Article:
Yesterday, we exposed the cross wall that divides the First Court from the Hypostyle. It lies to the east of the last row of columns, i.e. to the east of the north and south door in the First Court. A very large amount of colour is preserved, many of the reliefs are in good condition and the whole appearance is already quite colourful and impressive. It is certain that the main decorative motif was the king smiting captives.  The northern section of this wall has suffered rather more than the southern, but we have been carefully numbering and storing all fallen blocks, and have restored to-day a complete line of blocks to their original position and restored the gateway approximately up to the level of the lintel, no traces of which, however, have been found apart from a fragment of the cornice. On the south thickness of the door we found two hieratic graffiti to-day. The smaller one is in black ink, painfully distinct and damaged, but it has been cleaned and sprayed with celluloid solution from the atomiser, with which we are experimenting with mixed success. The second graffito is incised and is much bigger and has not been completely uncovered: it seems to contain accounts of some sort.

AW.PICT.38-39a.153Beyond the wall lies the Hypostyle Hall, which proves to be smaller than we had expected. From west to east there are three rows of four columns and beyond these is another cross wall. High up in the debris on the north side, we found two good stelae. One, broken in two pieces (see photograph), is very good: below the figures of a king offering to Bast, Amen-Re and Horus, are several lines giving the titulary of Ramesses III and below this the Viceroy of Nubia, Hori, and some lines in praise of the king. The stela is dated to the year 5, and is the first inscription of Ramesses III to be found here. The second stela is not in quite such a good condition and is also of the viceroy Hori.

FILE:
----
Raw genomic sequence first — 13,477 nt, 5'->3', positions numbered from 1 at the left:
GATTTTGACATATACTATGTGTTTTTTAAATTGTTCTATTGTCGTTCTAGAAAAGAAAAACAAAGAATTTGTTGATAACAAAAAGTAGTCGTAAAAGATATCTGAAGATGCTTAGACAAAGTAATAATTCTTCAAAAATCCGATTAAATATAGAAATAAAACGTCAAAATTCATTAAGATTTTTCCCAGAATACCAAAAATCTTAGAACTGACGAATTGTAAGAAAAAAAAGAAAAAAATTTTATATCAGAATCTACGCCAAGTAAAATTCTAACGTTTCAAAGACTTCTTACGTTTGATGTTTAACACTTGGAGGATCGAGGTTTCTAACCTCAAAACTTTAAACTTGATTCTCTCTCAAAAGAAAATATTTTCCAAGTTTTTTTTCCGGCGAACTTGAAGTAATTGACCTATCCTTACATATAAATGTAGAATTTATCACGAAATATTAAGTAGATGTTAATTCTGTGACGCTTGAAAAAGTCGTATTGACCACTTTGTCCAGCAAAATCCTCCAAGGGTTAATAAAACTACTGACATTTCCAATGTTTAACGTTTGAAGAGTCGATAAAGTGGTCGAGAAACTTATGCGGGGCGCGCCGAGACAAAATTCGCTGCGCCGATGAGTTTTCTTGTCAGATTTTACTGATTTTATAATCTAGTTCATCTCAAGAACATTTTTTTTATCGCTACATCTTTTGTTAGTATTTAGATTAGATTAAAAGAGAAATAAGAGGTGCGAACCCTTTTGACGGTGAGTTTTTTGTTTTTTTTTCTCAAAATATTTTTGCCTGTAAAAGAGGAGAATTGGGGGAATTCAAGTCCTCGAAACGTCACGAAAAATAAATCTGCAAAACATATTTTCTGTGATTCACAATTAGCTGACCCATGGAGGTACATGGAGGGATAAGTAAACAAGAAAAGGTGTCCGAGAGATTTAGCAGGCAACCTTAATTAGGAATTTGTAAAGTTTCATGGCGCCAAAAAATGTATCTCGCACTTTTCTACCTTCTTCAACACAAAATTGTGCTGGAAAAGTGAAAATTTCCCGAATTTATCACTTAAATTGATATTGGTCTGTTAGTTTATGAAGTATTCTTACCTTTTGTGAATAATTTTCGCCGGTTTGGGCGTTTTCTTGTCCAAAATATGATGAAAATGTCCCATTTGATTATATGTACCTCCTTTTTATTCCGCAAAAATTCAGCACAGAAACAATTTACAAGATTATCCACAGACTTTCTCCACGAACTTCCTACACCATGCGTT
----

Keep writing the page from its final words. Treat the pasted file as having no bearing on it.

On the opposite side of the Hypostyle, a small stone shrine was found. This proved to be empty except for the basis on which a small statuette must once have stood. The shrine must be on a large stone pedestal, of which we have at present only seen the top, which is about four feet square, and has at its north east and north west corners small slabs of stone bearing the cartouches of Ramesses II.

The only other noteworthy finds were a small green faience scarab from the Hypostyle Hall and a fine axe-celt from the surface of the western portion of the town.

H.W. Fairman


The second stela, found behind the north jamb of the west door of the Hypostyle Hall

Object cards of the objects found

14th of December, 1938: Clearance of various rooms and the Chapel

The clearance of the Chapel has been completed down to the stone floor. The reliefs end about three feet above a stone floor. I have not yet have time to study the texts, but they appear to refer to the offering of oils and unguents. Against the west wall, with its surface level with the bottom of the register of reliefs, we found a stone stand. It occupies about two thirds of the width of the chapel, which thus presents an unsymmetrical appearance. It is complete with cornice, but is devoid of any other decoration, and its use is as yet uncertain. A large storage jar was found in a deep pit north of it.

In the area north of the First Court (E.14.2) the men are clearing a series of storage rooms and chambers. There are all built on the same level as the upper level in E.14.1. The remains consist of several small rooms with thin brick walls, numerous narrow passages, and a large number of rectangular encolosures and receptacles, some built in brick, some hollowed out of the town wall, and some plastered inside. Some of the rooms have stone floors, and all the walls, which are built on debris, rest on small pieces of stone, presumably as a precaution agains white ants. The eastern half of E. 14.2 appears to have been dig away.